5. If you are using a 64bit variant of Windows, then you need to replace all instances of “C:\Program Files\” in the tutorial to become “C:\Program Files (x86)\”.


Method 2: Sony Vegas-only way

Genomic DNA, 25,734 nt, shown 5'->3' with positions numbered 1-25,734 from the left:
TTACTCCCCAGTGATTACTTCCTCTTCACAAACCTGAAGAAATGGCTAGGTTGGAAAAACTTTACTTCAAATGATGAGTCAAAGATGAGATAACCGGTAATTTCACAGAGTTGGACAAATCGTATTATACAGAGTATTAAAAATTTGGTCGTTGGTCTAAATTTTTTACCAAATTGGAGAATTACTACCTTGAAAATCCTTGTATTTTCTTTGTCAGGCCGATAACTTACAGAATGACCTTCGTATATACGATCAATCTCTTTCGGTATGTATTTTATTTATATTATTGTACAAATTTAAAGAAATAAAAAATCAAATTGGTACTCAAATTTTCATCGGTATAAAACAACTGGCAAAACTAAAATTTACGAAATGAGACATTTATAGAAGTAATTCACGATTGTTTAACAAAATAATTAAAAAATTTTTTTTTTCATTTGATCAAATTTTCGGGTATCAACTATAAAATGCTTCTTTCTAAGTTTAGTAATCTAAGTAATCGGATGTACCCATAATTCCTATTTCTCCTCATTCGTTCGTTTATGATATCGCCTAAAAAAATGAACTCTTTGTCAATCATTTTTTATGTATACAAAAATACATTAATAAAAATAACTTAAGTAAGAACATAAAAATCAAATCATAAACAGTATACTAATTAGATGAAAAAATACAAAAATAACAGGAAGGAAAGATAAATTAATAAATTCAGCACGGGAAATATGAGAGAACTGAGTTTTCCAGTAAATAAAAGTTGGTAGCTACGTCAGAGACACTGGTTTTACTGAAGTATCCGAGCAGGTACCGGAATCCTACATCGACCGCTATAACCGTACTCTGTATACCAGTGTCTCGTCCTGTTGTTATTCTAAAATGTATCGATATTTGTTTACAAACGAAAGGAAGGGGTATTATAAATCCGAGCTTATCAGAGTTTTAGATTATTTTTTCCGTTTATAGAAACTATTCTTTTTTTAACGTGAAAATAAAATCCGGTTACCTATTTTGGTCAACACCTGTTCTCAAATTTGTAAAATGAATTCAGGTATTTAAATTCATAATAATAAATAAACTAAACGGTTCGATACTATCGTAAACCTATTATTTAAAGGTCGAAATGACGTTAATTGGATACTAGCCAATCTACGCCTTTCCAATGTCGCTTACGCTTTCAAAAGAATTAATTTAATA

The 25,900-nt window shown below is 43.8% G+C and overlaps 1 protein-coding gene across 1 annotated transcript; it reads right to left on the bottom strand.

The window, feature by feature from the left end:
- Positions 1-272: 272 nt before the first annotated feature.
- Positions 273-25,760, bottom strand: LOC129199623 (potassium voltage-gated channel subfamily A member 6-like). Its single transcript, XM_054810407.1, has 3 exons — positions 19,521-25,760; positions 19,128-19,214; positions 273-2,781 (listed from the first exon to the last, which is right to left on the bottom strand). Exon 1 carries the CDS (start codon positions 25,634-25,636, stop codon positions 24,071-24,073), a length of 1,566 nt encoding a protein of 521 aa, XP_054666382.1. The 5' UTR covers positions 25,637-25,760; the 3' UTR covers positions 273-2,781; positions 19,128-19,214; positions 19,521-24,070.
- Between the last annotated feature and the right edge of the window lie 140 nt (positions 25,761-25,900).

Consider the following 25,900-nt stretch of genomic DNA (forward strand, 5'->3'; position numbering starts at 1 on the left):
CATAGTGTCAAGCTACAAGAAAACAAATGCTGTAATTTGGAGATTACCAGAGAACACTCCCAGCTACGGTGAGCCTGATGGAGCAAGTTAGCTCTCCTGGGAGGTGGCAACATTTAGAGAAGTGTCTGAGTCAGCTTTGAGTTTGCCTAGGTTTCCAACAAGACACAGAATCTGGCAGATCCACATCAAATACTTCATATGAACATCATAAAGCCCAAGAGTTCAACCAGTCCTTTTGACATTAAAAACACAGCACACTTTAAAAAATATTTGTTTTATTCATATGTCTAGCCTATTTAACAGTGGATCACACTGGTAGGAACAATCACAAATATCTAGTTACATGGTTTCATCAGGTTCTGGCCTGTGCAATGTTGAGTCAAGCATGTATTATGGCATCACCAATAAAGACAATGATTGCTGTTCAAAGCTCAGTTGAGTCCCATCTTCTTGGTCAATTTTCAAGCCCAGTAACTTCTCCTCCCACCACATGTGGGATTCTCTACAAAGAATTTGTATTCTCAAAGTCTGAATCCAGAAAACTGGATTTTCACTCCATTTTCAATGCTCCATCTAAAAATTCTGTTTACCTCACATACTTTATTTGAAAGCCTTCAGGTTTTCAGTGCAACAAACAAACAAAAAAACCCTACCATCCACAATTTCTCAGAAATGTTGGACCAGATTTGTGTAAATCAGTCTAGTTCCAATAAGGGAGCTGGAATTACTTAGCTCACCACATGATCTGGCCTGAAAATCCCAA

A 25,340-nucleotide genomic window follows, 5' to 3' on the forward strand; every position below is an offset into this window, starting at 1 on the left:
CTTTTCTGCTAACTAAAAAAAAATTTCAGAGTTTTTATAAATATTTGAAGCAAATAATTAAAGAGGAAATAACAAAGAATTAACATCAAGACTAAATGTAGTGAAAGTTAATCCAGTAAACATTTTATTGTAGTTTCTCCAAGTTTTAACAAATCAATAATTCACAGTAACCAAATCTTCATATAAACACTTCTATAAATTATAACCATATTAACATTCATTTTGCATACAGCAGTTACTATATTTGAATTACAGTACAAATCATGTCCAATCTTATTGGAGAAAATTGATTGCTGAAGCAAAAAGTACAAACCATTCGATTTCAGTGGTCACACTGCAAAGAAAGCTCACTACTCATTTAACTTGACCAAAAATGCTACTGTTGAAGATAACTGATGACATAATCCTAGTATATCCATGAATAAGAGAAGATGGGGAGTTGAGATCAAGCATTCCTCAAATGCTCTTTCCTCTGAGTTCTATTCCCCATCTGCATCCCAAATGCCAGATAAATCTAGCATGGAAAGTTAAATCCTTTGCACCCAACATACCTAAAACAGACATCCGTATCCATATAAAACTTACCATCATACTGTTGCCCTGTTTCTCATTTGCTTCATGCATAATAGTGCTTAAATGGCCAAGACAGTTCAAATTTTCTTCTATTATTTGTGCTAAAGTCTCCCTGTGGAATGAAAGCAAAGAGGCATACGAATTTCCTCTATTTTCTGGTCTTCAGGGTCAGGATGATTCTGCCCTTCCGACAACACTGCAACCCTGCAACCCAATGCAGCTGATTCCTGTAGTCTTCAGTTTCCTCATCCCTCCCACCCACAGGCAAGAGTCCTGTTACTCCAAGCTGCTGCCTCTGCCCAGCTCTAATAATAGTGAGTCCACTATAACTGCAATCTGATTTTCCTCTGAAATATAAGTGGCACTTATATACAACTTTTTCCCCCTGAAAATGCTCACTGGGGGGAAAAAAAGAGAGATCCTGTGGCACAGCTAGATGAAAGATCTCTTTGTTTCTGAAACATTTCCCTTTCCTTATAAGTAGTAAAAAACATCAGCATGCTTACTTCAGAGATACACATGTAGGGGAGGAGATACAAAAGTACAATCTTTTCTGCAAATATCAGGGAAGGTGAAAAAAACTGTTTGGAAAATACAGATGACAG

1. Load Sony Vegas. On Vegas, it’s very important to have the right project settings before you start editing. From the File or Project menu select “Project Properties”, and a new dialog will pop up. In there, click the right outmost icon called “Match Media”, the one that looks like a yellow folder. From there, select the video file you want to slow-motion, and click “open”. Vegas will now automatically fill up most of the project settings for you, after analyzing the video file you picked. Now, you need to do a few changes manually to that dialog: For the de-interlacing option select “interpolate”, and for the Quality option select “Best”. For frame rate use 59.940 for NTSC videos, or 50.000 for PAL videos. Then, change the field order to “none (progressive)”. You can save a new template with these settings (e.g. name it “slow-motion”), so each time you start a new project that’s destined to become slow motion, you can just pick it from the list! So, after your project settings are set, click “Ok”.